BiteSized Immunology: Pathogens & Disease
Host − Pathogen interactions and immune evasion
Any microorganism which is able to cause disease in a host organism is termed a pathogen. This article is confined to human microbial pathogens, although plant and animal pathogens are also widespread in nature. When a pathogenic microorganism (bacterium, virus or protozoal parasite) infects the human body, a battle ensues between the host’s innate & adaptive immune systems and the pathogen’s assorted virulence mechanisms and factors. The outcome of this battle determines whether, and how well, the host survives and recovers. Full recovery entails the achievement of physiological (and immunological) homeostasis in the host, and the length of time this takes will depend on the nature and severity of the infection and whether there has been any prophylactic or therapeutic intervention. Many pathogens also deploy diverse immune evasion tactics in the host to achieve host cell invasion and colonisation and may successfully exploit host cells to access target tissues.
This article presents a selection of both virulence and immune evasion strategies, the latter of which may involve: (1) hiding from the immune system (e.g. within cells); (2) interfering with the function of the immune system (e.g. blocking signals); (3) destroying elements of the immune system (e.g. the structures which present microbial antigens to immune effectors to initiate a response in the host). Virulence generally involves the employment of various mechanisms to destroy, or cause the malfunction of, host cells. The host may also employ counterstrategies in response to these. A more detailed description of the various mechanisms employed by specific microorganisms can be found on other Bite-sized pages.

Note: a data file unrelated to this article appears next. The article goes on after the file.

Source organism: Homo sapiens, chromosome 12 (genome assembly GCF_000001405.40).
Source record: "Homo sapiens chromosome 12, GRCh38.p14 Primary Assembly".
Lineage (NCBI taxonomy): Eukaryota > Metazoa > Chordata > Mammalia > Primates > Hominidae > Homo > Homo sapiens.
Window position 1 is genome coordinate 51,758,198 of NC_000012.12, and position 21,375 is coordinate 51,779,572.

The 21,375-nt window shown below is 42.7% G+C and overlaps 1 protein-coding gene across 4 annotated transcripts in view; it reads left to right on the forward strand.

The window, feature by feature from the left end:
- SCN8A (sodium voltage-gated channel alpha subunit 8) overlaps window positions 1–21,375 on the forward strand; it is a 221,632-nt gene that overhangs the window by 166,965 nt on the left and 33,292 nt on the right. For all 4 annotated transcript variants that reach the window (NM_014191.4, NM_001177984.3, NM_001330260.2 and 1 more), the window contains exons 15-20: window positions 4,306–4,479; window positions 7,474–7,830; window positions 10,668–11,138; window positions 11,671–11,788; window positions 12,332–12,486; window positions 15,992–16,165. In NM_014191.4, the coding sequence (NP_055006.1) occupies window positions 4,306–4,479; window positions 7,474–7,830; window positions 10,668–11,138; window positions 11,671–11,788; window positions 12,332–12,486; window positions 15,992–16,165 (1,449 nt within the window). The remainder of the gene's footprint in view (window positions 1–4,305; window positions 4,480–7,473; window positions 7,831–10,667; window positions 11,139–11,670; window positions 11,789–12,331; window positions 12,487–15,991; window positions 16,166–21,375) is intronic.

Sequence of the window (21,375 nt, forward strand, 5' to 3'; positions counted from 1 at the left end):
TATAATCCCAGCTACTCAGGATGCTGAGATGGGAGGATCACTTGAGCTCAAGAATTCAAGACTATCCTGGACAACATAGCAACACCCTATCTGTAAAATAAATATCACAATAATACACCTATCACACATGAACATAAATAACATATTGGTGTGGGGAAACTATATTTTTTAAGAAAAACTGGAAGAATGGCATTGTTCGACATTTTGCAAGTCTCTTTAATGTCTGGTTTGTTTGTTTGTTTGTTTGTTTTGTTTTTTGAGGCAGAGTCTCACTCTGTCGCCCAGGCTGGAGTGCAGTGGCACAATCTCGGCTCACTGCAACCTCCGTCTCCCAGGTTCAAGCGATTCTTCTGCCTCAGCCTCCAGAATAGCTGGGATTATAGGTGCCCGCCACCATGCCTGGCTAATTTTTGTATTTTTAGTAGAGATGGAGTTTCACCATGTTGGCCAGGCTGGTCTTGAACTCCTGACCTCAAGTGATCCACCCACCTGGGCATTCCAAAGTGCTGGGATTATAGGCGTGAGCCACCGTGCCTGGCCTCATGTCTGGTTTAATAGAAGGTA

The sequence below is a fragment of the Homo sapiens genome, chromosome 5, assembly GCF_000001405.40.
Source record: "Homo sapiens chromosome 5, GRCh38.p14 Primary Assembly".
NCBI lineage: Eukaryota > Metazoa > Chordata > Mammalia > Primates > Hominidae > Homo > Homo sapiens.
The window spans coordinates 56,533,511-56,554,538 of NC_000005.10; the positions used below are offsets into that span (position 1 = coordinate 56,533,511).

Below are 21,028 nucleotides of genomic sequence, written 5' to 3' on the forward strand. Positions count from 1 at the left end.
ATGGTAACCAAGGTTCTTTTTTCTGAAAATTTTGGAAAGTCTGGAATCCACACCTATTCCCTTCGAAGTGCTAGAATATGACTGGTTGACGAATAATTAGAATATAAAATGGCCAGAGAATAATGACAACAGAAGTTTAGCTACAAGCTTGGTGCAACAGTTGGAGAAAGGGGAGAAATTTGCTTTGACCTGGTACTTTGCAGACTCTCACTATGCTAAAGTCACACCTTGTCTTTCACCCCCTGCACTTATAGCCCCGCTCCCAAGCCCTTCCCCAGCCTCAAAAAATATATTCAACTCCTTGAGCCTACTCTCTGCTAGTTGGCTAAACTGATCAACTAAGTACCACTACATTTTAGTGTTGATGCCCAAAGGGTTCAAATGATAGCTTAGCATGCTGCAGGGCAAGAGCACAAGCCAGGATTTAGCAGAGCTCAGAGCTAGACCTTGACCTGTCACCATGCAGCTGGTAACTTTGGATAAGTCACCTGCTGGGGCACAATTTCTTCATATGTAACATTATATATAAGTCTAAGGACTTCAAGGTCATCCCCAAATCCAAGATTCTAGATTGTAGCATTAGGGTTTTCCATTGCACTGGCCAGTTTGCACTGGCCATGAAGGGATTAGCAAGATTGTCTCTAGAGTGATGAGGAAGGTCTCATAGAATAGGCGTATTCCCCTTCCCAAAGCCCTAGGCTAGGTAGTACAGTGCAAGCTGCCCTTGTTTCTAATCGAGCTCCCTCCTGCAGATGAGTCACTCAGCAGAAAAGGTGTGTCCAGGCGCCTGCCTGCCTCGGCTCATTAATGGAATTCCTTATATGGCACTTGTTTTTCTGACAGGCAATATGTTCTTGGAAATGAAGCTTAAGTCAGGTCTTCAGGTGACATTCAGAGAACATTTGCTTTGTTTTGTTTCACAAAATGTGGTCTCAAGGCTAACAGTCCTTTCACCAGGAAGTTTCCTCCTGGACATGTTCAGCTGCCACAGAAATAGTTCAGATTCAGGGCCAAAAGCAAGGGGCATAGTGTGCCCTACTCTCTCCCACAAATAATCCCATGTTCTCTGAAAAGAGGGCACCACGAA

Viruses such as Varicella zoster (chickenpox) and Herpesviridae (herpes simplex viruses, Varicella-Zoster virus, cytomegalovirus etc) can hide from the immune system in neurons and non-neuronal cells where they may persist for many years, before emerging in pathogenic form when the host has a lowered resistance. This is the case also for bacteria such as Borrelia burgdorferi and Burkholderia pseudomallei (causative of Lyme disease and melioidosis, respectively) where there are reports that symptoms of infection have re-emerged months to years (B.burgdorferi), and even up to 60 years (B.pseudomallei), after the initial infection. In terms of immune interference, more overt strategies may be deployed, e.g. Leishmania protozoal parasites belonging to Leishmania spp. can selectively inhibit the transcription of the pro-inflammatory cytokine interleukin 12 (IL12p40) in the host, thus suppressing the host’s immune response.
To sustain their virulence mechanisms, many bacteria can sequester free iron in the mammalian host, through the elaboration of iron-binding siderophores. Iron is an essential component of metabolism in both the host and the micro-organism. Thus to protect itself from such virulence mechanisms, the host cell fights back by synthesising siderocalin receptors which competitively bind iron. Mammalian host cells have also evolved an array of pattern recognition receptors for microbes or microbial factors, such as the Toll-like receptors (TLRs), which when bound, trigger intracellular signalling cascade(s) with antimicrobial effects.
Whilst many bacterial pathogens are intracellular in nature, others do not need to invade the host cell, but instead use various secretion processes which effect the delivery of toxins and other virulence factors into the host cell. Examples of bacteria which have developed the ablity to make a hollow projection (a so-called translocon) which on contact with the host cell can deliver anti-host factors into it, often resulting in host cell apoptosis (so-called Type III secretion), include Escherichia coli, Shigella flexnerii, Yersinia pestis and Chlamydia trachomatis which cause diverse syndromes of food poisoning, dysentery, bubonic plague and genito-urinary tract infection, respectively (see Figure 1). However, some bacteria such as Francisella tularensis (causative of tularemia) and Burkholderia spp. (causative of melioidosis or glanders) have multiple secretion processes through which they deliver virulence factors into the host cell.